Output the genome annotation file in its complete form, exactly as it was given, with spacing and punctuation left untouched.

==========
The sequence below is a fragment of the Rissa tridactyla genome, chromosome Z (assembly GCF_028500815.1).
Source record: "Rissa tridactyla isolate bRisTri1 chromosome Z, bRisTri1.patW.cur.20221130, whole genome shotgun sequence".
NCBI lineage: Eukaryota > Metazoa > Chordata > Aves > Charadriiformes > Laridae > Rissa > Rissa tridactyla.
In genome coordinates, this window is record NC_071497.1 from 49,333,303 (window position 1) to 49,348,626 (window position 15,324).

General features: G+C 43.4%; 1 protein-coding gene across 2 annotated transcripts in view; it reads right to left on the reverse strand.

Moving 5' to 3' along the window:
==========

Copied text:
The sequence below is a fragment of the Rissa tridactyla genome, chromosome Z (assembly GCF_028500815.1).
Source record: "Rissa tridactyla isolate bRisTri1 chromosome Z, bRisTri1.patW.cur.20221130, whole genome shotgun sequence".
NCBI lineage: Eukaryota > Metazoa > Chordata > Aves > Charadriiformes > Laridae > Rissa > Rissa tridactyla.
In genome coordinates, this window is record NC_071497.1 from 49,333,303 (window position 1) to 49,348,626 (window position 15,324).

General features: G+C 43.4%; 1 protein-coding gene across 2 annotated transcripts in view; it reads right to left on the reverse strand.

Moving 5' to 3' along the window: